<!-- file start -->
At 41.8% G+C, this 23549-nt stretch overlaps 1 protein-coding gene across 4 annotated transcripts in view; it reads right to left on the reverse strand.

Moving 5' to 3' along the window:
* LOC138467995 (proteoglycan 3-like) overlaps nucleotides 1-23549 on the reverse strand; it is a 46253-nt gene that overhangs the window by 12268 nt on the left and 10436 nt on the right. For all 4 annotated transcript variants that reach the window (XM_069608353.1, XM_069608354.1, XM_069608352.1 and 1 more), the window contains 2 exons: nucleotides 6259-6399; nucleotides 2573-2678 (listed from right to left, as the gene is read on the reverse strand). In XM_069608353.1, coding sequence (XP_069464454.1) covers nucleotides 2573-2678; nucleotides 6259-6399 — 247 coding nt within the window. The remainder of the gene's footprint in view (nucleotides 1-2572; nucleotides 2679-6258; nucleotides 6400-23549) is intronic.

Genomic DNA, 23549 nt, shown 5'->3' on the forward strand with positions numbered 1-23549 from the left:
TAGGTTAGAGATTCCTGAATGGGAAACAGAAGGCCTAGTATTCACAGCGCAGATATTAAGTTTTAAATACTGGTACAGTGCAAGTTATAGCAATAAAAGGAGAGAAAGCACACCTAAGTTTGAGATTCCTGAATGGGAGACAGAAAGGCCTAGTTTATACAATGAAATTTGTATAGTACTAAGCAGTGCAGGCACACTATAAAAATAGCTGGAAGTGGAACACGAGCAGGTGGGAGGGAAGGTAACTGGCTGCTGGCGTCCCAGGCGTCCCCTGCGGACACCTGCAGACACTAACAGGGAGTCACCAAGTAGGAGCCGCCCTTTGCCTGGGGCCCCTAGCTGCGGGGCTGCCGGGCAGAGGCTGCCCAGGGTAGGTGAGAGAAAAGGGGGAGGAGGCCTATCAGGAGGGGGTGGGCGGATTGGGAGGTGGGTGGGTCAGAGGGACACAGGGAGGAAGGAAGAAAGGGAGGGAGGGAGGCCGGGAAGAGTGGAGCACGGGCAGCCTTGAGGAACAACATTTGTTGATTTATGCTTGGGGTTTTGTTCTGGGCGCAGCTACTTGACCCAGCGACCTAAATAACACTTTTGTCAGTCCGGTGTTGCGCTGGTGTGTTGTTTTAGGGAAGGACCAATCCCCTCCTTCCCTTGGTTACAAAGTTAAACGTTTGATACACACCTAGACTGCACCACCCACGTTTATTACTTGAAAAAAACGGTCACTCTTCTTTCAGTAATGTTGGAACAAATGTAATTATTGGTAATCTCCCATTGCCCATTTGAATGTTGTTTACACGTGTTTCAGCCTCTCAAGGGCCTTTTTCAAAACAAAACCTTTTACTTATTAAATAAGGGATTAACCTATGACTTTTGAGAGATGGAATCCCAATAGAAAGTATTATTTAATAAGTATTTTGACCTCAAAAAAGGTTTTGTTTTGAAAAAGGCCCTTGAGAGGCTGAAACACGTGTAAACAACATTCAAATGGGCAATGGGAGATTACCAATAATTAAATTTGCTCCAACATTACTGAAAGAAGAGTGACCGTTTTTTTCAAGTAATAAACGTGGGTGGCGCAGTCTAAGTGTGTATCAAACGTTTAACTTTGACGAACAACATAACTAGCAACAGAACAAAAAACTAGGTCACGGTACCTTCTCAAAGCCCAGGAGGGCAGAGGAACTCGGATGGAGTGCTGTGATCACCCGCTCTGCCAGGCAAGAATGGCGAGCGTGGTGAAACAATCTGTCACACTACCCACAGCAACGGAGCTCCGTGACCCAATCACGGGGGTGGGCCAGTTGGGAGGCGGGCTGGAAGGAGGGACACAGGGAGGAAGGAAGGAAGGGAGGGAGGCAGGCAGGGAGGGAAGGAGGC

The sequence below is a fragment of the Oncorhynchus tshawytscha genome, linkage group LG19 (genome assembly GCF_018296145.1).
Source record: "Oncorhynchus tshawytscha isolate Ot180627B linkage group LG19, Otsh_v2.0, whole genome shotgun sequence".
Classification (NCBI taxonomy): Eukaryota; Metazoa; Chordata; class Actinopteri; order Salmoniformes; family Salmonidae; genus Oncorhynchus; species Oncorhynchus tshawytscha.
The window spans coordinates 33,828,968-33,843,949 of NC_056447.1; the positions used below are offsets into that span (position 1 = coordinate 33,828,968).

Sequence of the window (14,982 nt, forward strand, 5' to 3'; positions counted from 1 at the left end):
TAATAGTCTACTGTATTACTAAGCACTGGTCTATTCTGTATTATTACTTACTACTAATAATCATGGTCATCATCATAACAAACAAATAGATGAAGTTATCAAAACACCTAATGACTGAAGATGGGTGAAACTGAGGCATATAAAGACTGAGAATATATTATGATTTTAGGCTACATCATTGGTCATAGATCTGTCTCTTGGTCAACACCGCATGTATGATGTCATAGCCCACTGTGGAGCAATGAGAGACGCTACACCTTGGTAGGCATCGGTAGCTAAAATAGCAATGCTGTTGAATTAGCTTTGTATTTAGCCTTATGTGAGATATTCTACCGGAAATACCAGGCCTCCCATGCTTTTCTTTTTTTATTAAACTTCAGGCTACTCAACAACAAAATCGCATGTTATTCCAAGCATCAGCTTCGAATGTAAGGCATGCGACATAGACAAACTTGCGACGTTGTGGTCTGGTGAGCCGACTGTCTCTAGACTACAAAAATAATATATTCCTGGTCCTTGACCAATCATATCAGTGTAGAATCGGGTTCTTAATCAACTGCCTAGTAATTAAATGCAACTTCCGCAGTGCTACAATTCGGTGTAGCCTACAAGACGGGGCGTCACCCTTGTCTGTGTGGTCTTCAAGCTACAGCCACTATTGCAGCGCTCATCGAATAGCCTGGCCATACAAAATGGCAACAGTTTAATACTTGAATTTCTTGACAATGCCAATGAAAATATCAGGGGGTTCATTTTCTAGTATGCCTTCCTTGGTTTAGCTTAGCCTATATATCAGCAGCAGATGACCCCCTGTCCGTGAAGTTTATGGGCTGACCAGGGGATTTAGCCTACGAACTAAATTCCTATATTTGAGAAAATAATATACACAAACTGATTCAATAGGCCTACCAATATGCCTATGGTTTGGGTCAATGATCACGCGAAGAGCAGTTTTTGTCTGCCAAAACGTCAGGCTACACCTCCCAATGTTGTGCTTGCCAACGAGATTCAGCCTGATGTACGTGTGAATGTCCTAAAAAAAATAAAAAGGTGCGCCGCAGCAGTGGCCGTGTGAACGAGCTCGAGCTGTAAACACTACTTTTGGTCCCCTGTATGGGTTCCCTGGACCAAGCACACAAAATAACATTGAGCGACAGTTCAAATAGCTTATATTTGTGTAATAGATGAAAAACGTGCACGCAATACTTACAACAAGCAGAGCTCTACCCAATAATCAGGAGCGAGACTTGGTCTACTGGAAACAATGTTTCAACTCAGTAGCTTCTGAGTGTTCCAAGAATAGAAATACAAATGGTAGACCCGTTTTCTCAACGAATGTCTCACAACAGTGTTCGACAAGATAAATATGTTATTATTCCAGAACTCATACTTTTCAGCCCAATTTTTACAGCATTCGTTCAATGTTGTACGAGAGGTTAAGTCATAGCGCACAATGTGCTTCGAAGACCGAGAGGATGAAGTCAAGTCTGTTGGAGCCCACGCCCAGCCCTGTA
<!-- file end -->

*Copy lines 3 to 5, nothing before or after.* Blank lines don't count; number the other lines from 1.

* LOC138467995 (proteoglycan 3-like) overlaps nucleotides 1-23549 on the reverse strand; it is a 46253-nt gene that overhangs the window by 12268 nt on the left and 10436 nt on the right. For all 4 annotated transcript variants that reach the window (XM_069608353.1, XM_069608354.1, XM_069608352.1 and 1 more), the window contains 2 exons: nucleotides 6259-6399; nucleotides 2573-2678 (listed from right to left, as the gene is read on the reverse strand). In XM_069608353.1, coding sequence (XP_069464454.1) covers nucleotides 2573-2678; nucleotides 6259-6399 — 247 coding nt within the window. The remainder of the gene's footprint in view (nucleotides 1-2572; nucleotides 2679-6258; nucleotides 6400-23549) is intronic.

Genomic DNA, 23549 nt, shown 5'->3' on the forward strand with positions numbered 1-23549 from the left:
TAGGTTAGAGATTCCTGAATGGGAAACAGAAGGCCTAGTATTCACAGCGCAGATATTAAGTTTTAAATACTGGTACAGTGCAAGTTATAGCAATAAAAGGAGAGAAAGCACACCTAAGTTTGAGATTCCTGAATGGGAGACAGAAAGGCCTAGTTTATACAATGAAATTTGTATAGTACTAAGCAGTGCAGGCACACTATAAAAATAGCTGGAAGTGGAACACGAGCAGGTGGGAGGGAAGGTAACTGGCTGCTGGCGTCCCAGGCGTCCCCTGCGGACACCTGCAGACACTAACAGGGAGTCACCAAGTAGGAGCCGCCCTTTGCCTGGGGCCCCTAGCTGCGGGGCTGCCGGGCAGAGGCTGCCCAGGGTAGGTGAGAGAAAAGGGGGAGGAGGCCTATCAGGAGGGGGTGGGCGGATTGGGAGGTGGGTGGGTCAGAGGGACACAGGGAGGAAGGAAGAAAGGGAGGGAGGGAGGCCGGGAAGAGTGGAGCACGGGCAGCCTTGAGGAACAACATTTGTTGATTTATGCTTGGGGTTTTGTTCTGGGCGCAGCTACTTGACCCAGCGACCTAAATAACACTTTTGTCAGTCCGGTGTTGCGCTGGTGTGTTGTTTTAGGGAAGGACCAATCCCCTCCTTCCCTTGGTTACAAAGTTAAACGTTTGATACACACCTAGACTGCACCACCCACGTTTATTACTTGAAAAAAACGGTCACTCTTCTTTCAGTAATGTTGGAACAAATGTAATTATTGGTAATCTCCCATTGCCCATTTGAATGTTGTTTACACGTGTTTCAGCCTCTCAAGGGCCTTTTTCAAAACAAAACCTTTTACTTATTAAATAAGGGATTAACCTATGACTTTTGAGAGATGGAATCCCAATAGAAAGTATTATTTAATAAGTATTTTGACCTCAAAAAAGGTTTTGTTTTGAAAAAGGCCCTTGAGAGGCTGAAACACGTGTAAACAACATTCAAATGGGCAATGGGAGATTACCAATAATTAAATTTGCTCCAACATTACTGAAAGAAGAGTGACCGTTTTTTTCAAGTAATAAACGTGGGTGGCGCAGTCTAAGTGTGTATCAAACGTTTAACTTTGACGAACAACATAACTAGCAACAGAACAAAAAACTAGGTCACGGTACCTTCTCAAAGCCCAGGAGGGCAGAGGAACTCGGATGGAGTGCTGTGATCACCCGCTCTGCCAGGCAAGAATGGCGAGCGTGGTGAAACAATCTGTCACACTACCCACAGCAACGGAGCTCCGTGACCCAATCACGGGGGTGGGCCAGTTGGGAGGCGGGCTGGAAGGAGGGACACAGGGAGGAAGGAAGGAAGGGAGGGAGGCAGGCAGGGAGGGAAGGAGGC